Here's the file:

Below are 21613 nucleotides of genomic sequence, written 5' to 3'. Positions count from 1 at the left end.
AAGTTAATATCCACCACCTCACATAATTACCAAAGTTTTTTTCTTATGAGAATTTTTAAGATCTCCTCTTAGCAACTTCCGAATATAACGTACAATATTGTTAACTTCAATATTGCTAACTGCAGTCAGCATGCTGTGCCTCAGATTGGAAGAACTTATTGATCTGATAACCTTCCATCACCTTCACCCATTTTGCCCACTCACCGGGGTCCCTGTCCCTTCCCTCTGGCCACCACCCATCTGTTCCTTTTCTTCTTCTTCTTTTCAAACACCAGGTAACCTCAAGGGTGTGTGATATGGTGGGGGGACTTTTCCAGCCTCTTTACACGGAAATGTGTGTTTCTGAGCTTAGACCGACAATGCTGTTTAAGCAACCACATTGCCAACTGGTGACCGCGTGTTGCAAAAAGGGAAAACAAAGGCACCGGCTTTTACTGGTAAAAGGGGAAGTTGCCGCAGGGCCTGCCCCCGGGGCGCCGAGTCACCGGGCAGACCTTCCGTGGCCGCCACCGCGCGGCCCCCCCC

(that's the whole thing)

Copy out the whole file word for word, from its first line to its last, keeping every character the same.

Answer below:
Below are 21613 nucleotides of genomic sequence, written 5' to 3'. Positions count from 1 at the left end.
AAGTTAATATCCACCACCTCACATAATTACCAAAGTTTTTTTCTTATGAGAATTTTTAAGATCTCCTCTTAGCAACTTCCGAATATAACGTACAATATTGTTAACTTCAATATTGCTAACTGCAGTCAGCATGCTGTGCCTCAGATTGGAAGAACTTATTGATCTGATAACCTTCCATCACCTTCACCCATTTTGCCCACTCACCGGGGTCCCTGTCCCTTCCCTCTGGCCACCACCCATCTGTTCCTTTTCTTCTTCTTCTTTTCAAACACCAGGTAACCTCAAGGGTGTGTGATATGGTGGGGGGACTTTTCCAGCCTCTTTACACGGAAATGTGTGTTTCTGAGCTTAGACCGACAATGCTGTTTAAGCAACCACATTGCCAACTGGTGACCGCGTGTTGCAAAAAGGGAAAACAAAGGCACCGGCTTTTACTGGTAAAAGGGGAAGTTGCCGCAGGGCCTGCCCCCGGGGCGCCGAGTCACCGGGCAGACCTTCCGTGGCCGCCACCGCGCGGCCCCCCCC